I generally don't hunt birds. Just not my cup of tea, but I will shoot them if the opportunity presents itself. I will admit that when you are talking about birds, a single shot is only likely to get you one bird.

I do hunt alot of squirrels and some rabbits when I come across them. I usually use a .22 LR, but I also use a shotgun when I want to be "assured" of success. Hunting with a .22LR is alot harder.
With squirrels, hunting with a single shot is no problem. It has to do with how you hunt.
If more than one squirrel is in the area, I shoot the one I can get the best shot at but I let it lay. I don't go after it right away. When startled, a squirrel will often just freeze. With squirrel number two, you often get a chance at him just because of that. He will be stuck to the side of a tree or maybe in the "crotch" of a limb and the tree trunk, dead still, hoping you haven't seen him.
Even if he does run you should still just reload and stay still. Let the dead squirrel lay. He isn't going anywhere. Just remember where he is and you are good to go.
If you stay still and don't make any noise, the other squirrels will come back in 20 minutes or so. The woods will be completely silent for about ten minutes and then you will start to hear birds and chipmunks. Pretty soon it will get honest-to-God loud. Just be patient and you will get another shot.
Very rarely you can go running off after them with a shotgun and get them but it isn't really the most successful approach.
A shotgun will allow you to move more as you hunt because you have a much better chance of hitting them with that claymore mine while they are on the run. It is just alot easier.
With a rifle, unless you are phenominal shot who can hit a target about the size of a quarter while it is on the run up and down trees and leaping from limb to limb, you just about have to find a good position and wait for that one good clean shot. You will have to learn to pass up shots that you can't make.
Even with my bolt action CZ-452 which holds 5 rounds, I rarely shoot more than one shot at a time. I usually come back with a couple squirrels and down by only two or three rounds.
I am not a great shot, I just know my limitations and only take the shots that I know I will make.
A little off the subject, but while we are talking hunting...
:cool:

artherd
November 2, 2004, 05:34 AM
What is the drill for a quick follow-up shot when using a single-shot rifle?

You, uh, get an auto-loader?

Bwana John
November 2, 2004, 10:24 AM
What is the drill for a quick follow-up shot when using a single-shot rifle?

You simply turn and take the next rifle from your gunbearer.

mrstang01
November 2, 2004, 11:47 AM
bibedo, "hunters" like you give the rest of us a bad name. You either make a clean kill, or you pass the shot. Everyone flubs one now and again, but a "Redneck heart shot" is for losers, no offense to us real Rednecks.

Andrew Wyatt
November 2, 2004, 06:59 PM
for break opens:
1. open action.
2. retrieve round from butt cuff.
3. insert round in breech.
4. close action.
5. cock hammer.

for rolling blocks:

1. cock hammer
2. open block.
3. retrieve round from butt cuff.
4. insert round in breech.
5. close block.

for falling blocks:

1. lower block.
2. retrieve round from butt cuff.
3. insert in breech.
4. raise block.


The butt cuff holds more than one or two rounds, and will not corrode them like a sweaty hand will. of the three systems, the rolling block seems to be the fastest for me.

ksnecktieman
November 2, 2004, 07:27 PM
With my break action shotgun I hold one round in my left hand, between thumb and first finger, thumb on base of round. The round lays against the forend, covered by other fingers as I shoot. On firing, right hand stays on grip, thumb opens action, and left hand little finger curls around breech of barrel after open to guide shell (which is now held in left fist with thumb on case head) into chamber. It is fast enough to bag two quail from a covey rise, if/when I do my part right.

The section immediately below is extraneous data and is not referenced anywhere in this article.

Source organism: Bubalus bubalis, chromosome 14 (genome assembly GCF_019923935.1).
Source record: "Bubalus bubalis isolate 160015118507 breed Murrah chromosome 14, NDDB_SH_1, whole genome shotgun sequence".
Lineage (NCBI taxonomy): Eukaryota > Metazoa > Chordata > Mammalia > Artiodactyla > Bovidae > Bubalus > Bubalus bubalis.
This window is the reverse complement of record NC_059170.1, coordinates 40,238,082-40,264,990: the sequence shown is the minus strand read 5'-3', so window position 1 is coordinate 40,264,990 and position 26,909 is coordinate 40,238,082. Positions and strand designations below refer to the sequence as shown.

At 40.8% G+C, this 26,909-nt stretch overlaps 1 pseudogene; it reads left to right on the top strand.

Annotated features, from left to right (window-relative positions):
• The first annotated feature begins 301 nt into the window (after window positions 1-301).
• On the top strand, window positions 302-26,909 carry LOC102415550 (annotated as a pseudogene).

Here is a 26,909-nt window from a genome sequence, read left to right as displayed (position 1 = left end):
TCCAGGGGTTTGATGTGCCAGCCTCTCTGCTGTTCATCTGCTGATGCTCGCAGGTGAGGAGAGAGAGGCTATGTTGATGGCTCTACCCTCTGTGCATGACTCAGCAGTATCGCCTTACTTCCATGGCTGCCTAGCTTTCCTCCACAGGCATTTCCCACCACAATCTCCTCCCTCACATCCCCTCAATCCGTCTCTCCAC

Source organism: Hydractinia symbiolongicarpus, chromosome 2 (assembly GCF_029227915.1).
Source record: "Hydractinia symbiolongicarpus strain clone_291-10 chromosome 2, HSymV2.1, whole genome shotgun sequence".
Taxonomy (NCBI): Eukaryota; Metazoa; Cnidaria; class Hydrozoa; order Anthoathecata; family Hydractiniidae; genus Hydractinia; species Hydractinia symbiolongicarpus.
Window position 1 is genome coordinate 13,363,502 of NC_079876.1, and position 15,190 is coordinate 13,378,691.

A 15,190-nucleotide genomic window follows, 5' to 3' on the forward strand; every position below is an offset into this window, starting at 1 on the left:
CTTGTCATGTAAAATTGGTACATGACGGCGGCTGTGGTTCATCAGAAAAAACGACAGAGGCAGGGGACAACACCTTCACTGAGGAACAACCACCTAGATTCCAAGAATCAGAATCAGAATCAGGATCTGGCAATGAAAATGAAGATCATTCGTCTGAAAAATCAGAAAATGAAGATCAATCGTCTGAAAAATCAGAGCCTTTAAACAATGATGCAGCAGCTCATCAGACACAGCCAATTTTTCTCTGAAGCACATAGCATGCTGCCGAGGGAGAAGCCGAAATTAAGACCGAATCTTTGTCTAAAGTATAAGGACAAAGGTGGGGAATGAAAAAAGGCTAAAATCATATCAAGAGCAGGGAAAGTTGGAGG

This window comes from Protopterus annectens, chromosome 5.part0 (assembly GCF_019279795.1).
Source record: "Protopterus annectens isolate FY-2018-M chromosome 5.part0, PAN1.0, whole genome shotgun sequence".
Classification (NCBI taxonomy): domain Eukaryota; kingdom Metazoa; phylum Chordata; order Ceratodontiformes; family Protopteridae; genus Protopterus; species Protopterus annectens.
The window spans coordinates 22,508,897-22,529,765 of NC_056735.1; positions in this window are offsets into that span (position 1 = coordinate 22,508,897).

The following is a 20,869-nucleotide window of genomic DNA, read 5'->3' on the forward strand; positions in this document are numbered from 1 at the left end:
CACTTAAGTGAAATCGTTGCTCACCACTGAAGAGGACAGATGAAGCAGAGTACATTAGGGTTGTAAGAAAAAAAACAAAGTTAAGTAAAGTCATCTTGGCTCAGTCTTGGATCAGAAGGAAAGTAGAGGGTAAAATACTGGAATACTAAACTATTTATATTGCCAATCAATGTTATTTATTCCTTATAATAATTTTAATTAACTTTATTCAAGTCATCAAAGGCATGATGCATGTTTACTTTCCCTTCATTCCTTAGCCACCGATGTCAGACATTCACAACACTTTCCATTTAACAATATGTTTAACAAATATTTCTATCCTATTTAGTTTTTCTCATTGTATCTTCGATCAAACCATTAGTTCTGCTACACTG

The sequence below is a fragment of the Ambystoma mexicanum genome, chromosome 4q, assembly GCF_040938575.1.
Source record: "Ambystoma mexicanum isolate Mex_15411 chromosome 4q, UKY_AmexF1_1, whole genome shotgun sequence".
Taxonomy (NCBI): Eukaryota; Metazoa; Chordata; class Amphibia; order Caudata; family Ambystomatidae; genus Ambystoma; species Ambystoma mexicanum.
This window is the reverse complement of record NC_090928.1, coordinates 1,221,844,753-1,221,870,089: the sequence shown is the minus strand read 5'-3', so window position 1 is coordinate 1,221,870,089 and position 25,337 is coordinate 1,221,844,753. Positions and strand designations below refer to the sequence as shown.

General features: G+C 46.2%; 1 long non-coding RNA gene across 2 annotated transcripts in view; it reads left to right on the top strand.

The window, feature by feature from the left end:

goon
November 2, 2004, 11:10 PM
brain a squirrel to stop him with a .22. A gut or ham hit will curl him up, then a chest hit brings him down. They almost never run nonstop, either.


I will take shots at the chest/shoulder area of a squirrel if need be but I prefer the head. I do not gut shoot them or shoot them in the A$$. I consider those shots to be inhumane. There also isn't much meat on a squirrel to begin with and I don't need to waste what little there is by shooting it full of holes and splattering guts all over it.

You hunt your way and I will hunt my way.

Silent-Snail
November 2, 2004, 11:29 PM
How effective is it to hold them in yout mouth.

Andrew Wyatt
November 3, 2004, 12:35 AM
How effective is it to hold them in yout mouth.


not very. corrosion and broken teeth are problems.


IMHO, the butt cuff is the way to go.

Okiecruffler
November 3, 2004, 10:01 AM
If they'd corrode in your mouth, how's keeping them stuck up there going to help?:eek:

rbernie
November 3, 2004, 12:33 PM
Sure sounds damn inconvenient, at any rate. :what:

HankL
November 3, 2004, 01:26 PM
Shirt pocket worked for me last winter. I don't normally need a second shot from my 45-70 on white tails and yes, sometimes game will stand still in the midst of all that noise and a bullet flying past them. :what: All worked out as intended on the second shot.:o

goon
November 4, 2004, 12:08 AM
I don't normally need a second shot from my 45-70 on white tails and yes, sometimes game will stand still in the midst of all that noise and a bullet flying past them

My boss shot at a whitetail once in muzzleloader season and missed. The deer just stood still as he went through all the motions of loading a flintlock, then ran just as he cocked the gun.


On holding a cartridge in your mouth, it might be better than nothing. Really, anything that gets you quick access to another round helps.
But your mouth is sort of in the wrong direction.
After you have lowered the gun from your shoulder and broken the stock down, your "trigger" hand will already be down around your hip somewhere. Might as well grab another round while it is there.
I would also consider it to be a risky thing to try with a gun that has significant recoil.
Might end up spitting teeth out...:what:
But what works for you and what works for me could be two different things.

fistful
November 20, 2004, 02:50 AM
I'm sure that concept torques Fistful to no end.. All right, I said I was sorry, and that I was wrong. http://www.thehighroad.org/showthread.php?t=106272&page=5&pp=25